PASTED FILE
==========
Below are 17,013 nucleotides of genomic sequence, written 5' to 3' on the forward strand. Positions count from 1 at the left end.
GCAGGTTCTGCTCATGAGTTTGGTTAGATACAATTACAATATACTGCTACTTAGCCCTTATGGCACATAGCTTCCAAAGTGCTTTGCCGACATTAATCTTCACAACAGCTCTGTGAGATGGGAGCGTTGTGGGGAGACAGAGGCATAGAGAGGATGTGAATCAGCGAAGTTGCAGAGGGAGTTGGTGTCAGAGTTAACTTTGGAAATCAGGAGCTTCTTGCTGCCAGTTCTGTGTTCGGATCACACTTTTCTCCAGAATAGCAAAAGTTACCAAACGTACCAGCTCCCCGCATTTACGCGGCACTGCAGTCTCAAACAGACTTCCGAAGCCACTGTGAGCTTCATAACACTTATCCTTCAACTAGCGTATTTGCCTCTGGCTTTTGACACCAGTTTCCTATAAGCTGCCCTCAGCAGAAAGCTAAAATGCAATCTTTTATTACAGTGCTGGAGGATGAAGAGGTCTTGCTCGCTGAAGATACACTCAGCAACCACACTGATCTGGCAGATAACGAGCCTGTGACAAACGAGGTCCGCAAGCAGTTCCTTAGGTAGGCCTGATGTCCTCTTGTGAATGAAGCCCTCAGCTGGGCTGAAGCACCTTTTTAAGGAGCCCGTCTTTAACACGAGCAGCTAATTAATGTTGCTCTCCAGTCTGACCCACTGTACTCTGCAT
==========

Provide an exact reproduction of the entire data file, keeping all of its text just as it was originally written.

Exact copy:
Below are 17,013 nucleotides of genomic sequence, written 5' to 3' on the forward strand. Positions count from 1 at the left end.
GCAGGTTCTGCTCATGAGTTTGGTTAGATACAATTACAATATACTGCTACTTAGCCCTTATGGCACATAGCTTCCAAAGTGCTTTGCCGACATTAATCTTCACAACAGCTCTGTGAGATGGGAGCGTTGTGGGGAGACAGAGGCATAGAGAGGATGTGAATCAGCGAAGTTGCAGAGGGAGTTGGTGTCAGAGTTAACTTTGGAAATCAGGAGCTTCTTGCTGCCAGTTCTGTGTTCGGATCACACTTTTCTCCAGAATAGCAAAAGTTACCAAACGTACCAGCTCCCCGCATTTACGCGGCACTGCAGTCTCAAACAGACTTCCGAAGCCACTGTGAGCTTCATAACACTTATCCTTCAACTAGCGTATTTGCCTCTGGCTTTTGACACCAGTTTCCTATAAGCTGCCCTCAGCAGAAAGCTAAAATGCAATCTTTTATTACAGTGCTGGAGGATGAAGAGGTCTTGCTCGCTGAAGATACACTCAGCAACCACACTGATCTGGCAGATAACGAGCCTGTGACAAACGAGGTCCGCAAGCAGTTCCTTAGGTAGGCCTGATGTCCTCTTGTGAATGAAGCCCTCAGCTGGGCTGAAGCACCTTTTTAAGGAGCCCGTCTTTAACACGAGCAGCTAATTAATGTTGCTCTCCAGTCTGACCCACTGTACTCTGCAT